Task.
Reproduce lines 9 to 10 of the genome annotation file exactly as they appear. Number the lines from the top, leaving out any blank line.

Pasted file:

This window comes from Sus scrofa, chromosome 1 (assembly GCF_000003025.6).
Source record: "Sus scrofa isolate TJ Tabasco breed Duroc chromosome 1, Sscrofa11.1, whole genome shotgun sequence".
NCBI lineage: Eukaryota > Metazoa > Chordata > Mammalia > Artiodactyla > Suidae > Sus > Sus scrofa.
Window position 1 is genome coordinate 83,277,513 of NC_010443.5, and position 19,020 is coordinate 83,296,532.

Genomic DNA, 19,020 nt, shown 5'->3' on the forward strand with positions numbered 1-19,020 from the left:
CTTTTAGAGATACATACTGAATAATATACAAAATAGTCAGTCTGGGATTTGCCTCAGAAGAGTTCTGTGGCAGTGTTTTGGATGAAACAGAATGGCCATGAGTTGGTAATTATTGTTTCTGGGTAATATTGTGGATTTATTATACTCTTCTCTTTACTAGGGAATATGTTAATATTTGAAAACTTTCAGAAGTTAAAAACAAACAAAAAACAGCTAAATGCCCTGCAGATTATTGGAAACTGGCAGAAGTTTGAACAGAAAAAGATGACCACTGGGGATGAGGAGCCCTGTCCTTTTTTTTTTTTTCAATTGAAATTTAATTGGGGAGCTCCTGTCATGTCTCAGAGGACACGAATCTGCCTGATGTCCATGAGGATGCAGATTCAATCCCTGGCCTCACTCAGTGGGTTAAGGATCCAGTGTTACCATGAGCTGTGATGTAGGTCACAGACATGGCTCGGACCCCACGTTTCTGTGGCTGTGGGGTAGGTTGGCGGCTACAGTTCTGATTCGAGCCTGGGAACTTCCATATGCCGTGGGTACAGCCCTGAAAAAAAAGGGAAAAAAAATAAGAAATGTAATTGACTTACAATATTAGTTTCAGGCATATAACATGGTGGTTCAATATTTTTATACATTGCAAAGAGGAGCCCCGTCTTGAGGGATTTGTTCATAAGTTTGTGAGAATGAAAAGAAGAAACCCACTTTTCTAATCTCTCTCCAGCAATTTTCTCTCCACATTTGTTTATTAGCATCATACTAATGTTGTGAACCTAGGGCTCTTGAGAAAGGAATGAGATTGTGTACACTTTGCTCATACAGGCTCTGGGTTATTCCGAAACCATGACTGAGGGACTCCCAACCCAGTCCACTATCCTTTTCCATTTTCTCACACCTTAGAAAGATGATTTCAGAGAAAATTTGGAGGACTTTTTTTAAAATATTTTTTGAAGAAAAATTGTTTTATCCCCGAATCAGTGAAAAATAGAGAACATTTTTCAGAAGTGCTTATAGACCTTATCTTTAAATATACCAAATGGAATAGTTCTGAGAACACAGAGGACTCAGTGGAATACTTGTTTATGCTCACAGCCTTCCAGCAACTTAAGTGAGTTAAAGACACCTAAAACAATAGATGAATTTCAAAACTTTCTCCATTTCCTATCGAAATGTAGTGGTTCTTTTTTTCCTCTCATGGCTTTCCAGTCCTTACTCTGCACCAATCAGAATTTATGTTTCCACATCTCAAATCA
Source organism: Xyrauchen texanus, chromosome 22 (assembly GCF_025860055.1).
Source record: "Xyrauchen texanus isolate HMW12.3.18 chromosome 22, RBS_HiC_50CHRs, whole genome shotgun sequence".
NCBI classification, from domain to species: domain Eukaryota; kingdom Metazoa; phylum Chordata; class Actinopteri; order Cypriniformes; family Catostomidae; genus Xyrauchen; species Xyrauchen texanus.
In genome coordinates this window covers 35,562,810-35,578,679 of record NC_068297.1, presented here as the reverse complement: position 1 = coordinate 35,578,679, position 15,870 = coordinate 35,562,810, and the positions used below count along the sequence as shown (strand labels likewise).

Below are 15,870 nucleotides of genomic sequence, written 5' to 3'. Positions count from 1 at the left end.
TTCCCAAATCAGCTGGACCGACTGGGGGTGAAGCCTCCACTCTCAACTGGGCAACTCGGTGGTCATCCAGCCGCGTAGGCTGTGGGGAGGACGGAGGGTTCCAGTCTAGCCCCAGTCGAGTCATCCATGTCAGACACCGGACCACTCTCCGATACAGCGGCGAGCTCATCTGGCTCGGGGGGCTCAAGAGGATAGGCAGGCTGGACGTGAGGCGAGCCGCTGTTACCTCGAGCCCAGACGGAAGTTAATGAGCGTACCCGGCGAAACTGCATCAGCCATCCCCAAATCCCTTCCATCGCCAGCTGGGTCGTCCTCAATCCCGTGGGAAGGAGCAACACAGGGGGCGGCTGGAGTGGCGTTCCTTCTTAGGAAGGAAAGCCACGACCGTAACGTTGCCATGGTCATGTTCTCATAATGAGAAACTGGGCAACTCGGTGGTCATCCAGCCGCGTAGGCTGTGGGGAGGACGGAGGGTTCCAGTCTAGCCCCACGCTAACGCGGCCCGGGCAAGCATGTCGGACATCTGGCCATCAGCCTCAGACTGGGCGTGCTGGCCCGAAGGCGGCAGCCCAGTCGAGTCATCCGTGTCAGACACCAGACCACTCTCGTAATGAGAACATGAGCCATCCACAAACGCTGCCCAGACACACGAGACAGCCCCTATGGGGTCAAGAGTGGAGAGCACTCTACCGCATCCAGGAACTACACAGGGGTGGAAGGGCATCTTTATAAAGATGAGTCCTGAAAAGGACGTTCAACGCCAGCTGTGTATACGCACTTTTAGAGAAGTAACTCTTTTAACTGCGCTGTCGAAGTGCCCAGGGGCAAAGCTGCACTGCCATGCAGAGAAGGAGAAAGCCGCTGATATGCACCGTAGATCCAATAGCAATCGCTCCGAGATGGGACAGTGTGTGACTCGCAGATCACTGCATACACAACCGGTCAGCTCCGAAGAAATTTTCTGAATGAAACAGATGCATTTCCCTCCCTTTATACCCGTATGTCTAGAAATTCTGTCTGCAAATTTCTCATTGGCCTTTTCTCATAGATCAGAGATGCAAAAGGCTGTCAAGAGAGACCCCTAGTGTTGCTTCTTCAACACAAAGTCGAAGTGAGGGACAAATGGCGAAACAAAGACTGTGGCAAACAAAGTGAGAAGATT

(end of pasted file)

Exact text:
NCBI classification, from domain to species: domain Eukaryota; kingdom Metazoa; phylum Chordata; class Actinopteri; order Cypriniformes; family Catostomidae; genus Xyrauchen; species Xyrauchen texanus.
In genome coordinates this window covers 35,562,810-35,578,679 of record NC_068297.1, presented here as the reverse complement: position 1 = coordinate 35,578,679, position 15,870 = coordinate 35,562,810, and the positions used below count along the sequence as shown (strand labels likewise).